66 Wn.2d 738, AGNES N. HILLS, Respondent, v. Rex KING et al., Appellants

[No. 37745. Department One.      Supreme Court      August 19, 1965.]

AGNES N. HILLS, Respondent, v. Rex KING et al.,
                               Appellants.*

[1] New Trial - Grounds - Verdict Showing Passion or Prejudice. In granting a new trial under RCW 4.76.030 as a result of a verdict which is either so small or large as to indicate it resulted from passion or prejudice, the court is entitled to accept as established those items of damage which are conceded, undisputed, and beyond legitimate controversy.

[2] Same - Review - Discretion of Trial Court. The granting of a new trial based on a verdict resulting from passion or prejudice is within the discretion of the trial court, and will be affirmed on appeal absent a showing of an abuse of this discretion.

OTT, J., dissents.

Appeal from an order of the Superior Court for King County, No. 608474, Thomas I. Oakshott, J., entered June 9, 1964. Affirmed.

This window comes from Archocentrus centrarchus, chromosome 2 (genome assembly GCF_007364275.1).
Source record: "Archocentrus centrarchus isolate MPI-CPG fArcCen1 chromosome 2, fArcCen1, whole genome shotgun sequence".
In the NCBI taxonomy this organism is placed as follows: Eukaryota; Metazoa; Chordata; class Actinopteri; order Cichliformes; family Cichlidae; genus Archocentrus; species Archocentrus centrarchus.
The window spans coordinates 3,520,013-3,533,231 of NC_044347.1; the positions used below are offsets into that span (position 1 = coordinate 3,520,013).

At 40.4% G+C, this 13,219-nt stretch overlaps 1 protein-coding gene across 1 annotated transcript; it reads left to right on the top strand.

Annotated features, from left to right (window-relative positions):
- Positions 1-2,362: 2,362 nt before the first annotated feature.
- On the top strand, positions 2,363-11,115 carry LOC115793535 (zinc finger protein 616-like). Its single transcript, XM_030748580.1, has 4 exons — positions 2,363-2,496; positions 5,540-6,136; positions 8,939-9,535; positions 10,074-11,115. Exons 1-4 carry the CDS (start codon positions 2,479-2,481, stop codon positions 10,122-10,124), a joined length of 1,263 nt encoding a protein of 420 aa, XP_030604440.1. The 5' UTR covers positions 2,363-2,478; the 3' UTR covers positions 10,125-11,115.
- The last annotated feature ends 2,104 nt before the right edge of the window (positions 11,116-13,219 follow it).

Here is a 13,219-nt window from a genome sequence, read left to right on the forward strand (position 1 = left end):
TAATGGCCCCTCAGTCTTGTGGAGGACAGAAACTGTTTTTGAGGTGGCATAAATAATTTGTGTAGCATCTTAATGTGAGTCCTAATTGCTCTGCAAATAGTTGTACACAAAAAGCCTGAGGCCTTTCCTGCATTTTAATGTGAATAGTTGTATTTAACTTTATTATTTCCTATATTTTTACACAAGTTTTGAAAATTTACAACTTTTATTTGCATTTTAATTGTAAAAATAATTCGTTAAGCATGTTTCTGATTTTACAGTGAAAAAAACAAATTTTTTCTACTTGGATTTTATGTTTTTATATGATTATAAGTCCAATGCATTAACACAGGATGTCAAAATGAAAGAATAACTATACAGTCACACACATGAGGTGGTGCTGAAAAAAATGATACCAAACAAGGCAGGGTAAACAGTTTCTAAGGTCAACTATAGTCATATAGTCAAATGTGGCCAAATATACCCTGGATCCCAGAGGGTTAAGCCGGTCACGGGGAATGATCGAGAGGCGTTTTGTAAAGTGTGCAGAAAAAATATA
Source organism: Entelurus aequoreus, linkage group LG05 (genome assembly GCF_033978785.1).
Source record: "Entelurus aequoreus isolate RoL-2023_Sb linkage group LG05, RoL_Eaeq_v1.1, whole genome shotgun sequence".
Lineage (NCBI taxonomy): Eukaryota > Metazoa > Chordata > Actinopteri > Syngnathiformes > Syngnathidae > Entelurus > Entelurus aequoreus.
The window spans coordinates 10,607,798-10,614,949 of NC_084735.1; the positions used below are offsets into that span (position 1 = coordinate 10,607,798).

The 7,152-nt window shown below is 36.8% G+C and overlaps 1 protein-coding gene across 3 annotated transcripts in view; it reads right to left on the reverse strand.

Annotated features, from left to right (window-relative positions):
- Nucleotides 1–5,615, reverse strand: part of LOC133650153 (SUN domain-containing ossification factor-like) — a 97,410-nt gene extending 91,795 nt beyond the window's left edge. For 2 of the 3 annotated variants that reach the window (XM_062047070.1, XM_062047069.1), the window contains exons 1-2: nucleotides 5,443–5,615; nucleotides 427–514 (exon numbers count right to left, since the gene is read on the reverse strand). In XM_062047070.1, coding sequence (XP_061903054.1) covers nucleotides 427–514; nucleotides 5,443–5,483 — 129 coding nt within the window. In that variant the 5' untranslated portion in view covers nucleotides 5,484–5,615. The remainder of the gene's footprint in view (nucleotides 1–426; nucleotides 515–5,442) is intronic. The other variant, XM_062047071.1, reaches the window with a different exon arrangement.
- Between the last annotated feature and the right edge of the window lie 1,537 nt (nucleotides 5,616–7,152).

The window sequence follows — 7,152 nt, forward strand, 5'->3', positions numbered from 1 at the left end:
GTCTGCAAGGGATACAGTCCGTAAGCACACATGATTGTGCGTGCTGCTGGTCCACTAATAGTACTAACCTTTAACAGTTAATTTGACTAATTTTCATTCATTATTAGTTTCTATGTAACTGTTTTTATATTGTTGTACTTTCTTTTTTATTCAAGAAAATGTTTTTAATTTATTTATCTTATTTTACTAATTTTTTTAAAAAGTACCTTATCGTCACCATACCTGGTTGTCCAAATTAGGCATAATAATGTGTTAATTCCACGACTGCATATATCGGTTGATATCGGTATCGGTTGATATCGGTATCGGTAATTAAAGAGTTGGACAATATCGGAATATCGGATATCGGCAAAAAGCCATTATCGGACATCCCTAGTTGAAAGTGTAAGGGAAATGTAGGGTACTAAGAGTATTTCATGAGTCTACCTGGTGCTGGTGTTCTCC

Action for personal injuries and property damage. Defendants appeal from an order granting a new trial.

Hugh R. McGough, for appellants.

J. Morrison MacDonald, for respondent.

BRADFORD, J. -

This is a personal injury and property damage action arising from a rear-end automobile accident. Plaintiff Agnes N. Hills was stopped in proper position, with the signal device flashing for a left turn, when her automobile was struck from the rear by a pickup truck driven by the defendant Rex King. There was considerable conflict in the evidence as to the severity of the impact.

There were no serious objections to the introduction of evidence or to the court's instructions.